A Spring Lake Park bar owner’s request to conduct a combined boxing and mixed martial arts event didn’t make it off the mat at a recent council meeting.
Rich Povlitzki, co-owner of Povlitzki’s on 65, 8407 Plaza Blvd. N.E., was upset May 7 because the council opted not to discuss an ordinance amendment.
Last month, city leaders tabled the request to give City Administrator Barbara Nelson time to draft a code change that would allow only state-sanctioned events.
The Minnesota Combative Sports Commission has current regulatory authority over mixed martial arts (MMA) competitions held in venues around the state.
Matt Schowalter, Minnesota Combative Sports Commission operations manager, wrote the city regarding the Povlitzki’s request to hold the MMA event.
“We take every precaution possible to ensure that events are run smoothly, fighters are safe and the promoter puts on a good show,” Schowalter wrote the city.
In a April 4 letter to the city council, Brad Povlitzki stated that the proposed June 22-23 tent-based event was scheduled from 7 to 11:30 p.m. both nights.
“We will be providing ample security throughout the tent and at all exits and entrances,” he wrote, adding paramedics would be on duty, per state sanction.
Mayor Cindy Hansen said she couldn’t support an ordinance change.
Since Police Chief Doug Ebeltoft was not in attendance at Monday’s council meeting, Nelson read a memo summarizing his position regarding the request. Nelson said she spoke with Ebeltoft May 3 about other communities that prohibit MMA.
According to Nelson, Ebeltoft surveyed the communities around Spring Lake Park and majority of cities have an ordinance prohibiting ultimate fighting or MMA.
The only entities that do not prohibit ultimate fighting are Anoka, Coon Rapids, St. Francis, Centennial and Anoka County.
However, Nelson said Ebeltobft was informed by these communities they are considering adopting an ordinance prohibiting this activity.
Ebeltoft previously indicated he had no objection to the boxing portion of the proposed Pov’s event.
However, he would not recommend an ordinance change by the city council.
“He believes that [MMA] is an ‘aggressive and barbaric’ form of fighting and although popular, does not believe it is appropriate for small venues such as local bars where people will be confined in small, restricted areas,” Nelson said.
“Chief Ebeltoft added that he believes it is more appropriate in large venues where there is a significant security presence.”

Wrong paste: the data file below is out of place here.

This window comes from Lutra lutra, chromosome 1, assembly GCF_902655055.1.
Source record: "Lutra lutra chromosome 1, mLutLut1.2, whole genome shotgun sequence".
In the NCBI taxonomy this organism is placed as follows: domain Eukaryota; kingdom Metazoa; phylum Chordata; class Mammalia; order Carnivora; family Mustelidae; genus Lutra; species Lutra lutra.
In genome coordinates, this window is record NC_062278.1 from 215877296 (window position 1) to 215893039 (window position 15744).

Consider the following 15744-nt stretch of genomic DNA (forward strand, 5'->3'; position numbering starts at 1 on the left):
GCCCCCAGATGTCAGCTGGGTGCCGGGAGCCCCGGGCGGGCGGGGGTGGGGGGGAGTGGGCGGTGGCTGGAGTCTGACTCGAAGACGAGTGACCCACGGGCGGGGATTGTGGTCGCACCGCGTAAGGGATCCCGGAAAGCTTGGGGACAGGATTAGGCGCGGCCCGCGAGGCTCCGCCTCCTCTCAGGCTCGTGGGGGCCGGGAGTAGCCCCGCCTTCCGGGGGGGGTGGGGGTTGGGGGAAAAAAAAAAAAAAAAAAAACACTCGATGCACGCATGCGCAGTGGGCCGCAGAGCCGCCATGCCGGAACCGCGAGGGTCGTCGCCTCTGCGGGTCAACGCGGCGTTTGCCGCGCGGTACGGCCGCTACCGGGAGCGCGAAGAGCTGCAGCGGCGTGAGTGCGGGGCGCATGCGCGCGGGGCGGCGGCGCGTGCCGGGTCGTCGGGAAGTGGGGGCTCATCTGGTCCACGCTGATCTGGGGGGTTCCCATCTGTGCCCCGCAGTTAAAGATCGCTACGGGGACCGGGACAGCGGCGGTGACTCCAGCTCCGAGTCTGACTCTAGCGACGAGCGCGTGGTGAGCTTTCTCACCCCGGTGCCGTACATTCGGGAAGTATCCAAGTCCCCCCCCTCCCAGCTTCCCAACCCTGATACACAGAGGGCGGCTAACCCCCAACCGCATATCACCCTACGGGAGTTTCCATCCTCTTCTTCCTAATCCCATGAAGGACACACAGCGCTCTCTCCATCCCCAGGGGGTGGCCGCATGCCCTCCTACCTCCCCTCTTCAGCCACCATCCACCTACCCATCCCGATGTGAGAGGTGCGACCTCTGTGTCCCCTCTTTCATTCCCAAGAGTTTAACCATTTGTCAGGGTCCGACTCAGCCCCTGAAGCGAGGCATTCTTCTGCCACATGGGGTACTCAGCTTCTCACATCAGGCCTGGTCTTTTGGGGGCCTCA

Nelson told city council members no action would be required on the proposed ordinance change if they decided to retain a ban on ultimate fighting or MMA.
During discussion, Councilmember Bill Nash brought up sanctioning by the Minnesota Combative Sports Commission. “Sanctioning is designed to protect the fighters,” he said. “It doesn’t do anything for the actual security of the event, which is my concern.”
Councilmember Dale Dahl was concerned about attendees’ behavior.
“The only thing I was concerned about is if you give somebody five drinks, they think they are an ultimate fighter,” Dahl said.
After city councilmembers didn’t move the ordinance change for discussion, Nelson asked Povlitzki if he wanted to stay for the unfinished business portion of meeting and discuss boxing only.
“It would be futile,” Povlitzki said, referring to his remaining at the May 7 meeting to further discuss his request. “In order for this to work, we need both nights.”
Veidols Muiznieks, a commissioner with the Minnesota Combative Sports Commission, attended Monday night’s city council meeting on Povlitzki’s behalf.
“He [Muiznieks] has a completely different view, but he works for the commission,” Povlitzki told the council. “We were hoping that he would be able to speak.”
Councilmember Jeanne Mason replied, “We didn’t know that he wanted to speak.”
Hansen allowed Muiznieks to come to the podium and provide background.
“I understand where you are seated,” Muiznieks said. “I spent 12 years on the St. Paul Park City Council. I was a board member of the League of Minnesota Cities, of which you are a member.”
Muiznieks retired as police chief from the Newport Police Department two months shy of 35 years of service, he said.
“If this comes before you again, please understand there is regulation,” Muiznieks said.
“Effective July 1, the Minnesota Combative Sports Commission will come under the control of the Minnesota Department of Labor and Industry. Then, we may have more power to get into the field of regulating security aspects.”
Mason asked Muiznieks about the typical crowd that attends an MMA event.
“MMA is becoming well-recognized and a multi-million dollar operation worldwide,” he said.
“The professional ranks are getting younger combatants [to participate]. It’s a younger crowd, in their 20s to early 30s. Traditional boxing is an older crowd.”
After Muiznieks finished his background presentation, Mason asked if councilmembers wanted to revisit a code change.
There were no takers and discussion ended.
Tim Hennagir is at [email protected]